Wednesday, August 14, 2019

The China Syndrome: Could the PRC Have a Meltdown?

Friends, this week's Newsmaker Show covers a lot of important ground.  Most importantly, Brian and I talk about the unrest in Hong Kong and the ongoing US-China trade war, and how these developments might play out.  The Chinese autocracy is playing with fire!  Let's hope the whole world doesn't get burned.

In addition, Brian and I talk about the Jeffrey Epstein suicide debacle, plus Elizabeth Warren's racial incitement.  In terms of history, Brian and I cover the construction of the Berlin Wall in 1961, China's belligerence in World War I, the massive blackout in 2003, and the historic announcement of Japan's surrender by Emperor Hirohito in August 1945.  This show is action-packed!  Don't miss it.


  1. Power Outage: Try living down south where hurricanes and tornadoes rule. We spent 2 weeks in 100*+ temps without power after Katrina hit, and again 2011 when an EF 5 tornado hit Tuscaloosa, Al. Indeed, we rely on our power grid(s). I simply don't know how people in the past did without electricity.

    Pizza Bomber: Ah, yes. Had to do with one Brian Wells who was involved in odd plot involving some sort of bizarre scavenger hunt, a bank robbery and a explosive device around his neck. It was riveting "reality" TV. Your comments had me laughing. They were just so "blasé"-grin. You must look that topic up, Dr. Waddy. It was quite something in the summer of 2003.

    FDR/Social Security: A very sore subject to many. Americans pay into the system as they are employed. Social Security is not just for seniors. It is also for folks who can longer work due to illness or physical/ mental incapacitation, some who are under the age of 65. Is it a form of a social program? Some would argue yes. Difficult decisions, yes. I am not quite sure how to overhaul the program. One suggestion would be that the politicians need to quit dipping into the program to pay for other things-that is another topic. The law is very complicated, indeed. I wonder how changes will effect those who have too collect early? It might be a bitter pill (no pun intended) to swallow.

    Hong Kong- A very volatile subject. Let me see if I can put this in perspective. This was a British colony for 150 years and Great Britain leased Hong Kong for 99 years up until 1997 from China. Post handover from GB Hong Kong became a Special Administrative Region (SAR). Hong Kong was supposedly allowed to be ran as such; independent from China for the next 50 years. In all intent and purposes, Hong Kong is suppose to be allowed to be run as such. Unfort. China has elected to "push the envelope" and not allow this to happen. My personal thoughts on this; one simply can not live free/in a democracy that Hong Kong has been doing for all these years and then China come in with the sickle and crack down/ break whatever agreement(s) that were in place. Hence, the protests. Hong Kong’s Basic Law, as agreed between China and Britain, means Hong Kong will retain its own currency, legal system, and parliamentary system. China would be wise to step back. I do believe this will turn much uglier. However, trade and intellectual property needs to be addressed with China. China needs to learn boundaries, and for that matter, so does the USA. No simple solution. Is the President so far going about this correctly? Yes. President Trump would be wise to stick with Gordan Chang, if you ever watch Lou Dobbs in the evening, pay close to attention to the exchanges that are being made with Dobbs and Chang (when Chang is on). Chang has never steered this topic wrongly, like I said, the President would be wise to listen. Yes, we need to respect one another and it would wise to allow China to be their own country as well as the USA.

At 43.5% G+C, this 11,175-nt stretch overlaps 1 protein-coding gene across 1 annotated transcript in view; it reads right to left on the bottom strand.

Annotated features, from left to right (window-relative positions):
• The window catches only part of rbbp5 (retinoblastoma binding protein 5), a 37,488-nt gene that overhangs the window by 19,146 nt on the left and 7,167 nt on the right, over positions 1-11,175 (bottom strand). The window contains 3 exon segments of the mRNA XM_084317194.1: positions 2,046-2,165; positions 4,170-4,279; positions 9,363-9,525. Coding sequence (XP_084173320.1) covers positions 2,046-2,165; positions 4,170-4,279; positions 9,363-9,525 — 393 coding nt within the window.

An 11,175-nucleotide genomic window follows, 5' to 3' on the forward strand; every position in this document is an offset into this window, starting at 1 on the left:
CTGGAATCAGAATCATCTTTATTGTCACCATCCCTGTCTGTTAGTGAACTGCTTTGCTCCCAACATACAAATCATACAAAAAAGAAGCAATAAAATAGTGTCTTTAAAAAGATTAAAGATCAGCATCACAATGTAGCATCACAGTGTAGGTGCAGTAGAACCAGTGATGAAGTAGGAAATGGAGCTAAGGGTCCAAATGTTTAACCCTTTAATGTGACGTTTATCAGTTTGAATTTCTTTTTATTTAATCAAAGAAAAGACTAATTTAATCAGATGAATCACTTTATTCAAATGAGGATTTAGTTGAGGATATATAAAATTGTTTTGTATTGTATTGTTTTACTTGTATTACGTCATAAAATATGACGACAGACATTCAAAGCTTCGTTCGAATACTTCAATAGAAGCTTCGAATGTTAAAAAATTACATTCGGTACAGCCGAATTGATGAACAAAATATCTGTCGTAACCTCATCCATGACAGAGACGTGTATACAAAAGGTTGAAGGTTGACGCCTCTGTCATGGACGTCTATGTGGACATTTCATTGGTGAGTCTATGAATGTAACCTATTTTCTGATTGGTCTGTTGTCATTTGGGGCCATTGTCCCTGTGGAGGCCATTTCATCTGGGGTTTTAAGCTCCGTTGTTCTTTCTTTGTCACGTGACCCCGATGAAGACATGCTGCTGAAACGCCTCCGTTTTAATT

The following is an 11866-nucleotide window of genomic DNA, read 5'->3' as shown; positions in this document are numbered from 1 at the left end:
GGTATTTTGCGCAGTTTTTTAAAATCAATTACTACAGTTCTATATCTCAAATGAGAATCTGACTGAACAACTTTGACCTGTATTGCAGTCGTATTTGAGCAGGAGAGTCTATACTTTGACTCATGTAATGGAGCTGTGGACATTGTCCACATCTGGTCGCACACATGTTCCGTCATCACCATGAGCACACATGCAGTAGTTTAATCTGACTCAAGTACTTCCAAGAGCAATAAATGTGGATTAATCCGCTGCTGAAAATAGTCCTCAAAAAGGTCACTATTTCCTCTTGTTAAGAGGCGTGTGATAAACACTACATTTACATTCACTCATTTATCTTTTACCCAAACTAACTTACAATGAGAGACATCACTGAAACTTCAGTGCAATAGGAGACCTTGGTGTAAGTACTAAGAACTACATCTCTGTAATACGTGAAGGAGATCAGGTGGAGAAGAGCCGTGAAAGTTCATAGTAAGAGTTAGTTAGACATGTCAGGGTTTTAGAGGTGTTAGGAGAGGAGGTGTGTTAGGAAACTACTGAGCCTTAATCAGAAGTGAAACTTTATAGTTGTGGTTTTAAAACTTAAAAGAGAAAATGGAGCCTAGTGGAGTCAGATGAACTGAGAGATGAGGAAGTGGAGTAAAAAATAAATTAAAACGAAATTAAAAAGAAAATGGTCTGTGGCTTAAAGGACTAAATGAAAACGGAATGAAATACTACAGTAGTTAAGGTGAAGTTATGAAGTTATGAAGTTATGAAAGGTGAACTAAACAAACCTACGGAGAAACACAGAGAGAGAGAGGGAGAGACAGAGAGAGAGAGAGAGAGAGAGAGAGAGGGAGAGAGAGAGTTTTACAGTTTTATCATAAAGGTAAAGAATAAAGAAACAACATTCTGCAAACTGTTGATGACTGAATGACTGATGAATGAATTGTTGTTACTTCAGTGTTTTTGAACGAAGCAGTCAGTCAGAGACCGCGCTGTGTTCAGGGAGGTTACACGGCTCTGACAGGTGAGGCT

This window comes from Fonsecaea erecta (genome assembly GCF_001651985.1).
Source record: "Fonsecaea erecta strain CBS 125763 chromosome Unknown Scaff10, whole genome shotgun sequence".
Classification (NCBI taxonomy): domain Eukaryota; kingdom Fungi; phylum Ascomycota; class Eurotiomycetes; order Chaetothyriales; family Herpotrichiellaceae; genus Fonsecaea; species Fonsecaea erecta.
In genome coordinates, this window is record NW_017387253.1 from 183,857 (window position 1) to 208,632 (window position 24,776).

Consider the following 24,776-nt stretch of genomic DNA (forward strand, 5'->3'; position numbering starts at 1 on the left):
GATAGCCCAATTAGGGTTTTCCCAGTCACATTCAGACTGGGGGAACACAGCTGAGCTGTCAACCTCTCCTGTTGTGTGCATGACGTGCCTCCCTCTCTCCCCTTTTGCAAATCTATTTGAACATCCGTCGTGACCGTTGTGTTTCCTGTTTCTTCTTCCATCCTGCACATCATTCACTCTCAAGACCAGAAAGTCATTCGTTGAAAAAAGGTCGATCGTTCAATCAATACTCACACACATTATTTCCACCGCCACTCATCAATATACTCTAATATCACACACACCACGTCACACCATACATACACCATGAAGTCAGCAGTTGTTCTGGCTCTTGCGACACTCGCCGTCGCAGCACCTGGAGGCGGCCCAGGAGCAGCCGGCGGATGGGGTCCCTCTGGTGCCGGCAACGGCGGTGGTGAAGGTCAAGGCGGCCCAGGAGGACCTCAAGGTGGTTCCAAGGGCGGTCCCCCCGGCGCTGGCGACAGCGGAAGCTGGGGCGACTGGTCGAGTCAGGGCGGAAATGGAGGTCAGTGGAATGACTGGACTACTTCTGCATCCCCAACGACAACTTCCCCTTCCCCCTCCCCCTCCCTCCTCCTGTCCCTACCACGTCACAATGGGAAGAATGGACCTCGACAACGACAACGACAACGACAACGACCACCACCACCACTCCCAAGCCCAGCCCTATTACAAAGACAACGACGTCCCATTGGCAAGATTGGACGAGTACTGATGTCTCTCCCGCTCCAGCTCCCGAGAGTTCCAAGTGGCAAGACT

Epstein: I'll refrain from that subject. There sure seems to be a lot of odd things going on there (don't mistake that for a conspiracy theory). I read the news reports and comments. It seems a lot of people have thoughts. I am with you, just wait and see.

    ICE/Riots: Indeed, we all need to take a deep breath.

  2. Dr. Waddy and Linda: A significant factor in China's declaring war on Germany in August 1917 was a desire to reacquire their port of Tsing Tao in Shantung province. They had "leased" it to a Germany clearly set on a foreign empire in the 1890's, when China was almost prostrate. By 1917 Germany had possibly the second most powerful Navy in the world, after great Britain and a WWI triumphant Germany could have been expected to extend its power in the Far East. They might well have started with Shantung province, which is very special to the Chinese because it has Tai Shan, their sacred mountain and is a maritime asset . With the U.S. by then in the war against Germany, China might well have foreseen a reasonable chance of Germany's defeat and by siding with the Allies (most of them countries China had good reason to hate and fear) gained, nonetheless, some favor in a post war settlement,if only the return of Tsing Tao.

  3. Dr. Waddy and Linda: In the event, the Versailles Treaty gave Tsing Tao to Japan and this infuriated the Chinese. Japan of course lost little time in visiting on China rapine even worse than what it had endured from the West.

    Hong Kong: Britain acquired it by fighting two "Opium Wars" with China to force China to accept Indian grown opium in a China already ravaged by, yes, smuggled opium. Think we have an opiate problem? And it was but one of a host of catastrophes China endured during its relentless 19th and 20th centuries agony, which it knew to be largely because it was uncharacteristically weak. They are determined never to be so again.

    For China, I think Hong Kong remains a sore point, exemplary as it was of China's shame. I think the agreement with Britain upon the repatriation of Hong Kong was a grudging concession to Britain. They could have just taken it but why, I suppose? I think China's view of Hong Kong is: "they were lucky we allowed that and now they complain?"

  4. Dr. Waddy and Linda: What will China do now? Your observation that Hong Kong's resistance could foster widespread unrest in China is astonishing to me but very plausible. Could China, because of this, its troubled economy and perhaps its troubles in Sinkiang province, actually follow the Soviet Union into dissolution? I know you haven't suggested THAT but. . . .